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Arno XI Ferrari hydroplane by rvchima - FINISHED- Amati - 1:8

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And Now for Something Completely Different -




Arno XI Ferrari Hydroplane, 1:8 scale, by Amati


I now have three tall ship models in my house, a Spanish Galleon built by my grandfather in 1933, a MS Flying Fish that I built in 1969, and my recently-completed US Brig Syren. One can only have so many big plexiglass cases in one's house before one's wife starts to object, so for my next build I decided on something easier to dust, an Arno Ferrari hydroplane. Besides, with a glossy red cowling, polished mahogany planking, and chrome exhaust, wheel, and rudder, who can complain?


I bought the kit from Cornwall Model Boats in the UK. Even with shipping to the US their price was significantly cheaper than anyone else. I ordered the kit on a Sunday and had it in my hands the following Friday.  I knew that I wouldn't be able to start on it until after the holidays, so I gave it to my wife to give to me for Christmas. She didn't object.


There's not much information about this kit on line, so I'll start my build log with


What's in the Box

Edited by rvchima
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A next door neighbor, when I was 4 or 5 years old (about 1965), raced hydroplanes, and some of my earliest memories are of a kind of scary light (welding?) coming through my window at night, as he worked on his boats; and the trailer in his driveway with a stack of those strange shaped craft.


I look forward to your model.



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What's in the Box



The kit is packaged beautifully. Fit for a Ferrari.



Heavy molded plastic fin, seat, and cowling.



Laser-etched aluminum parts and cardboard instrument cluster.



Laser-cut keels and bulkheads.



Tiny brass pins for the planking, beautiful diecast wheel, rudder, and exhaust manifolds.



Plastic and brass flashing, mahogany planking.



Instruction pictures (24 pages), and text in Italian and English (8 pages.) Separate book with text in French.



Full-size drawings of exterior, frame, and RC installation. I will just build for static display.

Edited by rvchima
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  • 2 weeks later...

Eindeckker Complete


The extremely cold temperatures caused several unexpected delays, so my model airplane took longer than I expected. But I'm done and the Fokker Eindeckker is cute as can be. Some day six months from now I'll take it outside, wind it up, and give it a toss. But for now, back to the Ferrari hydroplane!

Edited by rvchima
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Ferrari Hydroplane, day 1, 5 hours



The laser cutting on this kit is beautiful! The frame is 1/4 birch ply. There are no burn marks and the cut line is hairline thin. I still needed a razor-sharp carving chisel to separate the tiny tabs that hold the parts to the sheet.



The hull is framed in two sections, fore,



and aft.



The assembled frame weighs a hefty 1lb, 5 oz. The next step will be a lot of sanding to fair the square edges of all those bulkheads.

Edited by rvchima
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Hull Sheeting in Progress



The hull is sheeted with several pieces of 1 mm plywood.



It's impressive how closely the pieces fit together without trimming. The upper surface will eventually be planked with mahogany strips held in place with headless brass nails.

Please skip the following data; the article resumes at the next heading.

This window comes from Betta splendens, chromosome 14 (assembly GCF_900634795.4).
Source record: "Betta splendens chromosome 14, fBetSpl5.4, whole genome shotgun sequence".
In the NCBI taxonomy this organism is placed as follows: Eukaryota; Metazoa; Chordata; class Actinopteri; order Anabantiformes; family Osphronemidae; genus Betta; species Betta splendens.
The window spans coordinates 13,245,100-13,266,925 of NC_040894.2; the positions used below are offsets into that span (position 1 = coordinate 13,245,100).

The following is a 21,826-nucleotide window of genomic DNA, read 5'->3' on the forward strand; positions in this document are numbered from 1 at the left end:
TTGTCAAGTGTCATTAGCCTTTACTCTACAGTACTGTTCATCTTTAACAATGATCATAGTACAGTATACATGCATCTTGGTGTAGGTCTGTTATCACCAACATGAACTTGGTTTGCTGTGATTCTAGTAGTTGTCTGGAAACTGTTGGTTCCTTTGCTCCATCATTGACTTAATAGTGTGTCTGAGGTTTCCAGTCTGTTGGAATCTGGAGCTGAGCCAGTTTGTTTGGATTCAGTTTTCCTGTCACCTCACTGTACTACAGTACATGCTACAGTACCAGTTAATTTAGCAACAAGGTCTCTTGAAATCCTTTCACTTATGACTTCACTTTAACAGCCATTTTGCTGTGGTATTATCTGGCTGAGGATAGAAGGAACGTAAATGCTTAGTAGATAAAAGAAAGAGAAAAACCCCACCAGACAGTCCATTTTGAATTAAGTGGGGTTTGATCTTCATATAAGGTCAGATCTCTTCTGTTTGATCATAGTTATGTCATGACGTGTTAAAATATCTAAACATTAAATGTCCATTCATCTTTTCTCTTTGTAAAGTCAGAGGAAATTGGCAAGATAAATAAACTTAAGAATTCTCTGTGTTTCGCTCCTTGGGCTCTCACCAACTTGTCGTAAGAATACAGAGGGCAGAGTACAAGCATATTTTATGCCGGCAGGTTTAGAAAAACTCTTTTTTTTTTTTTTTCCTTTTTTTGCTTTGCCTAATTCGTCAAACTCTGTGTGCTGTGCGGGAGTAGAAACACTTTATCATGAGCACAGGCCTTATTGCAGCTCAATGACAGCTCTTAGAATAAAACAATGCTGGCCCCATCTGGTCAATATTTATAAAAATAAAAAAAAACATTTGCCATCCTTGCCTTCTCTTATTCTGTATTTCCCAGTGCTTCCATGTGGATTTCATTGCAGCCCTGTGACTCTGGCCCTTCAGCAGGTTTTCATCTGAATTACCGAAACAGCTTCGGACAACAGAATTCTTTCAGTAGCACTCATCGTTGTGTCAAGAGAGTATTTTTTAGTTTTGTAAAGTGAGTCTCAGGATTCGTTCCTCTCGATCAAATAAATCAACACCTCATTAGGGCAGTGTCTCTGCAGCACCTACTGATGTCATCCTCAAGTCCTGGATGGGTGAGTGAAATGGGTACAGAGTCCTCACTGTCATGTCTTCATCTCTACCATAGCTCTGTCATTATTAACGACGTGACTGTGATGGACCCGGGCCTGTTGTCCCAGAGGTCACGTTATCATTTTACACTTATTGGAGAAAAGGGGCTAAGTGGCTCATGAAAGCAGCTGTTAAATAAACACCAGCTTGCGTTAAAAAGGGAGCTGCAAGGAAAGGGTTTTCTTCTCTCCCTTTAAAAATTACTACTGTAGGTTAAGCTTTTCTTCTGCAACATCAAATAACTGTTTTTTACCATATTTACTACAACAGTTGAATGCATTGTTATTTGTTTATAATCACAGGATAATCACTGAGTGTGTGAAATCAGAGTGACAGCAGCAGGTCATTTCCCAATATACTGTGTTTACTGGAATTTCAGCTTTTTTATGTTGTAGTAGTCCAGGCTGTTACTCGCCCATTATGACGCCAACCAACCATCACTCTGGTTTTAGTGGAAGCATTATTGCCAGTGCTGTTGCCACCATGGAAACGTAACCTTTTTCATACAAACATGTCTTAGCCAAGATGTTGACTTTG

The bottom sheeting isn't quite done yet. Much of it will eventually be covered with photo-etched aluminum sheets held in place with standard brass nails.

Edited by rvchima
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What a kit! I do not think I can stop myself from getting it - even though I have too much in pipeline right now (three ships, two motorcycles)

For anyone wanting to put som extra effort (and too much money) into this kit, I found this http://shop.autographmodel.com/L-P-1-8-motor-kit-Arno-Hydroplane-Ferrari-Engine

"Only" 900 euro!!! I am lucky that it is not in stock - the Admiral would have me keel-hauled. But what a kit!!! The building instruction is downloadable if you want to torture yourself





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The engine kit has been mentioned on a couple of sites but it seemes to be completely unavailabe. And at the price I think I can do without it.




Shamrock's image of the Ferrari engine was lost in recent problems with the server. This is the closest that I could find.
RVC 4/11/14

Edited by rvchima
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Hull sheeting Complete day 6, 30 hours



I finally found some laser-cut parts that didn't quite fit - the sides panels of the hull. I had to do a little cut-and-paste, but I finally got the hull closed up. Most of this will get covered wit mahogany planks.



A bit of ply sand-through on the bottom. I don't know how I can finish this to look right. Any ideas?



I applied a bit of planking to the stern. I sure miss Chuck Passaro's 130 pages of instructions for the Syren! The Amati instructions are very brief:

Fig. 20-21

Plank deck using mahogany strips. Remember to drive nails along guide lines you have already marked on deck.


Should I plank the sides? aft end? bottom? There isdefinitely not enough material for the bottom but I plan to do the rest.



I painted the styrene seat and made the attachment. Now that's red!



And here's where it stands for now.

Edited by rvchima
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Hey Rod -  thanks for dropping in on my build and alerting me to this one.  I probably would have continued to miss it.


Good idea 'heaving to'  for a bit on the tall ships.  They can take over quickly and the whole house needs to be on board before you invest 3 years of time. 


Oh.....nice Eindecker.  I've got one myself.  62" with a .72 four stoke engine in her and she flies like a dream.  I bet yours will as well once you get her trimmed out.  Don't put too many turns in that rubber for the trimming flites :)


As to this new baby........I didn't know Ferrari was into hydroplanes.  But the styling really is something.  As you're building her for static you can go all out on the trimings and not be afraid of getting them knocked off.  Looks like just a super kit and, having followed your Syren, I know you'll do her proud.